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Fitter? [Dec. 20th, 2011|09:44 am]
learn_hebrew

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[wildernesscat]
Is it true that English has no translation for "מסגר" (the person who works with metal stuff)?
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Comments:
[User Picture]From: real_skeptic
2011-12-20 08:37 am (UTC)
I suppose it's not a single profession in English. The dictionary says "welder, locksmith, metalworker".
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[User Picture]From: wildernesscat
2011-12-20 08:39 am (UTC)
I asked a native English speaker at work, and he couldn't reach a conclusion either. I explained to him what my father-in-law used to work in, and he couldn't find a name for it ...
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[User Picture]From: real_skeptic
2011-12-20 09:33 am (UTC)
Both the Hebrew Wikipedia and Wiktionary say that מסגר is a synonym for נפח, which is "blacksmith". However, my personal interpretation is that the two are basically distinct professions. A נפח would do more forging, while a מסגר would do more welding.
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[User Picture]From: wildernesscat
2011-12-20 09:34 am (UTC)
Yes, and not to forget that a מסגר does also the cutting, the hammering, and the fitting.
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[User Picture]From: mimiheart
2011-12-20 01:56 pm (UTC)
I think I'd probably just go with metalworker. The translator on my phone is giving me locksmith both ways. But then the translator on my phone sucks.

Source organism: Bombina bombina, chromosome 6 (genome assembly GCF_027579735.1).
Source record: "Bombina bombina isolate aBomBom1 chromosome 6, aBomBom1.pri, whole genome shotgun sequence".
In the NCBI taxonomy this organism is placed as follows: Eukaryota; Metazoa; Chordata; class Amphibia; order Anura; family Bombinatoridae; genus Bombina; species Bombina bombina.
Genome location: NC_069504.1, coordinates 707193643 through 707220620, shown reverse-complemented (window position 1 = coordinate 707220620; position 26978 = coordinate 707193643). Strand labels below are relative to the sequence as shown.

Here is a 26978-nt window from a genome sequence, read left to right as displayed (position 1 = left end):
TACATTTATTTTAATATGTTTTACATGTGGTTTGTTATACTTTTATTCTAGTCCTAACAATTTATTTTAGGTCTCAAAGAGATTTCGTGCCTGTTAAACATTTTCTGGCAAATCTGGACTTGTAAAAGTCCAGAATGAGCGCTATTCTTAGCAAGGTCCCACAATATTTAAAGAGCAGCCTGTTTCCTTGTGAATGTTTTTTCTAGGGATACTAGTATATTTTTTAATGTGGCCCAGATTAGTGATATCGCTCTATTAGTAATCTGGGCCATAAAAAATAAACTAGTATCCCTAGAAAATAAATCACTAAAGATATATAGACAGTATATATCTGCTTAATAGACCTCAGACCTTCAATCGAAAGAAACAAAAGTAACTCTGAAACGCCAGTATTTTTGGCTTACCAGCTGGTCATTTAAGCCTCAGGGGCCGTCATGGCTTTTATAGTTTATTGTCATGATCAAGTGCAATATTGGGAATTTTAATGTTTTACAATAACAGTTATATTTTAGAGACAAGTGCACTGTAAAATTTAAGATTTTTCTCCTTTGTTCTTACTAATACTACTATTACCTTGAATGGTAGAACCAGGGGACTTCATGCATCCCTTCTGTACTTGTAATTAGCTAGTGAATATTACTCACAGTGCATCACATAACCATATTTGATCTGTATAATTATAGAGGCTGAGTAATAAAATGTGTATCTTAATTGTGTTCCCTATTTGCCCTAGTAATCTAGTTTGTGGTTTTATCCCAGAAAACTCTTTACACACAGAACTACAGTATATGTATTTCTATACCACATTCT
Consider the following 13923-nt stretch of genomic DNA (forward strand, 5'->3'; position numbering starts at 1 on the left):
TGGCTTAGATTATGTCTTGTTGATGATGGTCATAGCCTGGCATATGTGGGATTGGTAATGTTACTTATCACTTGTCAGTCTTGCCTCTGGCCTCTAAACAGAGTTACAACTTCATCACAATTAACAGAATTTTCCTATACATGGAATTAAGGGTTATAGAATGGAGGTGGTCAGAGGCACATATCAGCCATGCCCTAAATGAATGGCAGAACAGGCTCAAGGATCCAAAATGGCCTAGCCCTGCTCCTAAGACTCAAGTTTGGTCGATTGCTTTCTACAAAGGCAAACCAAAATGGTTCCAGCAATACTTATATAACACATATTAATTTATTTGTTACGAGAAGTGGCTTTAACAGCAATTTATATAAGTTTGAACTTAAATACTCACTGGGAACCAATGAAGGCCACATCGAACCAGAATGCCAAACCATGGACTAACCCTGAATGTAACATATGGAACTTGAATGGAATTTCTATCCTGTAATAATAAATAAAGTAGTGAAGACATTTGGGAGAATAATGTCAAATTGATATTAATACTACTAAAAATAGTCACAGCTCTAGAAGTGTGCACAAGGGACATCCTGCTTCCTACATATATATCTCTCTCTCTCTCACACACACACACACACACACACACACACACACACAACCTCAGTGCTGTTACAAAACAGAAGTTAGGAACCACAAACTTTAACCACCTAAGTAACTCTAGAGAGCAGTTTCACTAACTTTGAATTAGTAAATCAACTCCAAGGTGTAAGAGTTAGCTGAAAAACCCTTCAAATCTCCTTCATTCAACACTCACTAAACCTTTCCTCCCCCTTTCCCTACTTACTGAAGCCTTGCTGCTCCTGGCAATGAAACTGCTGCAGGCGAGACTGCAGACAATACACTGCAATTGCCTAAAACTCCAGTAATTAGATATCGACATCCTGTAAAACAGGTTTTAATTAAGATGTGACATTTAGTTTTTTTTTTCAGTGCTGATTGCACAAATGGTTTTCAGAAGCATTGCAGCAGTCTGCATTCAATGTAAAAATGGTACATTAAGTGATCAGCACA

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[User Picture]From: mimiheart
2011-12-20 03:48 pm (UTC)
Just checked with a friend who's a professional translator, and he said, "Fitter." (And I wasn't paying attention to you subject line, just gave him the word.)
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[User Picture]From: shmuelisms
2011-12-22 02:57 pm (UTC)
The All-Knowing Wikipedia defines Fitter as a Machinist. But in Hebrew a Machinist would be a מכונאי, something utterly different.

Google defines "fitter": Noun:
1) A person who puts together or installs machinery, engine parts, or other equipment.
2) A person who supervises the cutting, fitting, or alteration of garments or shoes.

The impression that both of these English definitions give me is that a fitter is much more about precision machine work, while a מסגר is much more like a hands-on rough-work welder. So I would say that "metalworker" is probably closest.
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[User Picture]From: real_skeptic
2011-12-21 08:14 am (UTC)
It seems that there is a bit of a gap here between the official definition of מסגר and the actual work that's being done in a מסגריה... I raised this issue in a Hebrew language forum, where the denizens are mostly professional translators, editors and plain aficionados. It seems that the official view is "locksmith", based on Biblical terms and discussions in the Hebrew Language Academy and whatnot. And a guy who takes metal and shapes it into nice things is supposed to be called חרש ברזל, but I find all this very unsatisfactory.
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